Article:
Revolade - Uses | Dosage | Interactions

Revolade contains eltrombopag and belongs to the group of thrombopoietin receptor agonists. Thrombopoietin is a glycoprotein hormone that stimulates the production and differentiation of megakaryocytes, which are responsible for the production of blood platelets. Revolade binds to the thrombopoietin receptor, exhibits agonistic effects and imitates the physiological function of thrombopoietin.


It is used for the treatment of immune (idiopathic) thrombocytopenic purpura when corticosteroid treatment, splenectomy (spleen removal) or immunoglobulin therapy did not yield adequate results. Thrombocytopenic purpura is caused by a reduced number of platelets which leads to an increased risk of bleeding. Patients with low platelet count may have the following symptoms: bruising, epistaxis, bleeding gums, petechiae (round, red spots that appear on the skin and are caused by bleeding into the skin layers) and difficulty in controlling and stopping the bleeding.

It is also used in patients with hepatitis C to allow the initiation of therapy with interferon.

It is also used in patients who have a severe form of aplastic anemia that does not respond to therapy with immunosuppressive drugs.

Peak plasma concentrations are achieved after 2-6 hours after oral administration. The largest part of the drug is excreted through the feces (60%) and about 30% is excreted through the urine.


There are no known contraindications to this medicine.

Caution should be exercised in patients with impaired hepatic function, as well as in patients who have had a thrombotic event or have a history of thrombotic events in the family. Revolade increases the risk of blood clot (thrombus) formation. Patients taking oral contraceptives and patients with obesity have an increased risk of thrombus formation, and Revolade should be used with caution in such patients.

Revolade, Pregnancy and Breastfeeding

FDA pregnancy category: C. There is a positive evidence of the embryolethal effects of this drug, and its use during pregnancy must be avoided. Studies in rats that tested doses that are 6 times higher than those used in humans, revealed that this drug increases the incidence of fetal death.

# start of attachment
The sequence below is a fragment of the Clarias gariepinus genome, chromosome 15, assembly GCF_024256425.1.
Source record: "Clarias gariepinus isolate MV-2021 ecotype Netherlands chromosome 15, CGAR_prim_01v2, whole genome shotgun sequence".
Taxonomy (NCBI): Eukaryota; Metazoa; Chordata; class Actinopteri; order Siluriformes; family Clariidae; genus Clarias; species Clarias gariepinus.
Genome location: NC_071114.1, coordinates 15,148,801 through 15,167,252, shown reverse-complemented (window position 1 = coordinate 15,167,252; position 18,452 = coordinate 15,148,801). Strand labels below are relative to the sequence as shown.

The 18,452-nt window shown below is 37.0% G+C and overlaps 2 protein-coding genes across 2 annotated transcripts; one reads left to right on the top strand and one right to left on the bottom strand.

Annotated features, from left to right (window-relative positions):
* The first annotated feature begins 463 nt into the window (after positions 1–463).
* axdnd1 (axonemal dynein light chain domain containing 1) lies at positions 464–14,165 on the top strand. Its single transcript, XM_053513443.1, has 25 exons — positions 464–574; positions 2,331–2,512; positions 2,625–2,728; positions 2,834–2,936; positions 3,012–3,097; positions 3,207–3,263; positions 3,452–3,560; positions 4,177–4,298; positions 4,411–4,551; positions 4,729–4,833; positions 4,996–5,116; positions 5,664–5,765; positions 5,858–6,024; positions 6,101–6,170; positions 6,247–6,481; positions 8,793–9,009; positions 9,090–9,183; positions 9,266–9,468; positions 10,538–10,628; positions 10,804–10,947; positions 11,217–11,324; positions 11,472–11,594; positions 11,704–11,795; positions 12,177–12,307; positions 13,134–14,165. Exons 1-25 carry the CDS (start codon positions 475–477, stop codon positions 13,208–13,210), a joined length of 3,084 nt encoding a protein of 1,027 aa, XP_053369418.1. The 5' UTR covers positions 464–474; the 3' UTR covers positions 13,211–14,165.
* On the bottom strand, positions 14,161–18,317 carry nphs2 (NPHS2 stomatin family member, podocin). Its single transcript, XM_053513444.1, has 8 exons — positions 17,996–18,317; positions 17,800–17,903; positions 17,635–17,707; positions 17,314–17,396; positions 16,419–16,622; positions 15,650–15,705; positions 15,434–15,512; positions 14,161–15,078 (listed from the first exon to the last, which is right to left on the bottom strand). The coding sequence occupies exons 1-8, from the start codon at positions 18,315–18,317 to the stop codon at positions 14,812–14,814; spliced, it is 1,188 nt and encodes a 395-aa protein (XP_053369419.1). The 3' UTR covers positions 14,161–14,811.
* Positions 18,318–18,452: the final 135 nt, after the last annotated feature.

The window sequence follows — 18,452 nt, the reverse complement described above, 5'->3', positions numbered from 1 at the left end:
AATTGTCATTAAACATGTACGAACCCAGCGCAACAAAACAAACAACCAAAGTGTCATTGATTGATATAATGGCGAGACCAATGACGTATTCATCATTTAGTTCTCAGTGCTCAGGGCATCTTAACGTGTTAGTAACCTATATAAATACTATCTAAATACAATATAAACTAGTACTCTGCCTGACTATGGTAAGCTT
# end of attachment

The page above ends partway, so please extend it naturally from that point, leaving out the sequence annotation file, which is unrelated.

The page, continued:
It is not known whether this drug is excreted in breast milk, and breastfeeding should be discontinued while you're taking this medicine.


The usual starting dose for the treatment of idiopathic thrombocytopenic purpura and aplastic anemia in patients above the age of 6, is 50 mg once a day, while an initial dose of 25 mg once a day is recommended in patients aged 1-5 years.

The usual starting dose in the treatment of idiopathic thrombocytopenic purpura and aplastic anemia in patients of East-Asian origin is 25 mg once a day.

The maximum daily dose in the treatment of idiopathic thrombocytopenic purpura is 75 mg.

The maximum daily dose in the treatment of severe aplastic anemia is 150 mg.

The usual starting dose in the treatment of thrombocytopenia associated with chronic hepatitis C is 25 mg once a day. The dose may be increased gradually to a maximum of 100 mg daily.

Milk, dairy products and calcium-containing antacids can reduce absorption and, consequently, the effects of Revolade. For this reason, do not take milk, dairy products or antacids 4 hours before or after taking Revolade.


Revolade can interact with the following drugs:

  • Antacids containing calcium, magnesium or aluminum.
  • HMG CoA reductase inhibitors (statins), such as:
  • Vitamin and mineral preparations containing iron, zinc, calcium, magnesium and selenium.
  • Methotrexate - a medicine used to treat cancer.
  • Azathioprine - a medicine used for organ transplants and in the treatment of autoimmune diseases.
  • Danazol - a medicine used to treat endometriosis.

Side effects

Revolade can cause the following side effects:

  • Nausea and vomiting
  • Inflammation of the muscles and muscle pain
  • Inflammation of the joints and joint pain
  • Diarrhea
  • Constipation
  • Stomach pain
  • Presence of blood in the stool
  • Bone pain
  • Blurred vision
  • Mood disorders (anxiety and depression)
  • Pruritus
  • Speech disorder
  • Taste disorder
  • Fatigue
  • Alopecia
  • Hyperbilirubinemia
  • Elevated liver enzymes
  • Paresthesia
  • Heart problems (tachycardia and acute myocardial infarction)
  • Thromboembolic events
  • Loss of appetite
  • Elevated blood uric acid levels and gout


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Information on this website are provided for educational purposes only and are not intended for medical advice, diagnosis or treatment.

If you have any concerns or questions about your health, you should always consult with a physician or other health-care professional.